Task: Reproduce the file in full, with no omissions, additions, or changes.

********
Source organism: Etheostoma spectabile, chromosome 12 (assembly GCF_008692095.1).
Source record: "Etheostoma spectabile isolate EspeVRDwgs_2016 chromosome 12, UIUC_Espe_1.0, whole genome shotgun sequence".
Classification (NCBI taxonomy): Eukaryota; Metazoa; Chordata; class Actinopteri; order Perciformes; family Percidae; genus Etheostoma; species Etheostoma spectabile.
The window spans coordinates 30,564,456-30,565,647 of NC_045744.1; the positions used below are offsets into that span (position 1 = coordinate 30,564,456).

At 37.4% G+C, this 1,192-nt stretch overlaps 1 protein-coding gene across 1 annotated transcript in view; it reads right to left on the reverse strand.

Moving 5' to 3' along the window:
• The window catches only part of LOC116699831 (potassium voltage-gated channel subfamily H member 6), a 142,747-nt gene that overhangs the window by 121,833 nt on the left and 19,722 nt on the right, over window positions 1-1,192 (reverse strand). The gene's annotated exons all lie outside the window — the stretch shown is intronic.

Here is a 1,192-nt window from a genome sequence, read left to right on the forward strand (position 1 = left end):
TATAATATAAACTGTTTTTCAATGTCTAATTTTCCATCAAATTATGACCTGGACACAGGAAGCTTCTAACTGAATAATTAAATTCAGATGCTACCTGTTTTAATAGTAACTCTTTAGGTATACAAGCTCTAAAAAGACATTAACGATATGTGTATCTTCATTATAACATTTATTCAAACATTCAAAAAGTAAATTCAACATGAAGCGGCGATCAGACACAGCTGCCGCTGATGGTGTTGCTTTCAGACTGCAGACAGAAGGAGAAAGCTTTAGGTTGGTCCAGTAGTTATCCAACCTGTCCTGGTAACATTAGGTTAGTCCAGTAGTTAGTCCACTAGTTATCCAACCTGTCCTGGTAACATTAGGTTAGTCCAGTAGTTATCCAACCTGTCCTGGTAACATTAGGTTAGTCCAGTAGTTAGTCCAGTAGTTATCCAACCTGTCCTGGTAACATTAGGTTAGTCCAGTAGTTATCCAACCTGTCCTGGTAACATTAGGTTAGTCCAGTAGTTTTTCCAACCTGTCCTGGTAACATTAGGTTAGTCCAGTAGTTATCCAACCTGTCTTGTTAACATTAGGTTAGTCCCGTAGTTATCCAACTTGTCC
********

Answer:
Source organism: Etheostoma spectabile, chromosome 12 (assembly GCF_008692095.1).
Source record: "Etheostoma spectabile isolate EspeVRDwgs_2016 chromosome 12, UIUC_Espe_1.0, whole genome shotgun sequence".
Classification (NCBI taxonomy): Eukaryota; Metazoa; Chordata; class Actinopteri; order Perciformes; family Percidae; genus Etheostoma; species Etheostoma spectabile.
The window spans coordinates 30,564,456-30,565,647 of NC_045744.1; the positions used below are offsets into that span (position 1 = coordinate 30,564,456).

At 37.4% G+C, this 1,192-nt stretch overlaps 1 protein-coding gene across 1 annotated transcript in view; it reads right to left on the reverse strand.

Moving 5' to 3' along the window:
• The window catches only part of LOC116699831 (potassium voltage-gated channel subfamily H member 6), a 142,747-nt gene that overhangs the window by 121,833 nt on the left and 19,722 nt on the right, over window positions 1-1,192 (reverse strand). The gene's annotated exons all lie outside the window — the stretch shown is intronic.

Here is a 1,192-nt window from a genome sequence, read left to right on the forward strand (position 1 = left end):
TATAATATAAACTGTTTTTCAATGTCTAATTTTCCATCAAATTATGACCTGGACACAGGAAGCTTCTAACTGAATAATTAAATTCAGATGCTACCTGTTTTAATAGTAACTCTTTAGGTATACAAGCTCTAAAAAGACATTAACGATATGTGTATCTTCATTATAACATTTATTCAAACATTCAAAAAGTAAATTCAACATGAAGCGGCGATCAGACACAGCTGCCGCTGATGGTGTTGCTTTCAGACTGCAGACAGAAGGAGAAAGCTTTAGGTTGGTCCAGTAGTTATCCAACCTGTCCTGGTAACATTAGGTTAGTCCAGTAGTTAGTCCACTAGTTATCCAACCTGTCCTGGTAACATTAGGTTAGTCCAGTAGTTATCCAACCTGTCCTGGTAACATTAGGTTAGTCCAGTAGTTAGTCCAGTAGTTATCCAACCTGTCCTGGTAACATTAGGTTAGTCCAGTAGTTATCCAACCTGTCCTGGTAACATTAGGTTAGTCCAGTAGTTTTTCCAACCTGTCCTGGTAACATTAGGTTAGTCCAGTAGTTATCCAACCTGTCTTGTTAACATTAGGTTAGTCCCGTAGTTATCCAACTTGTCC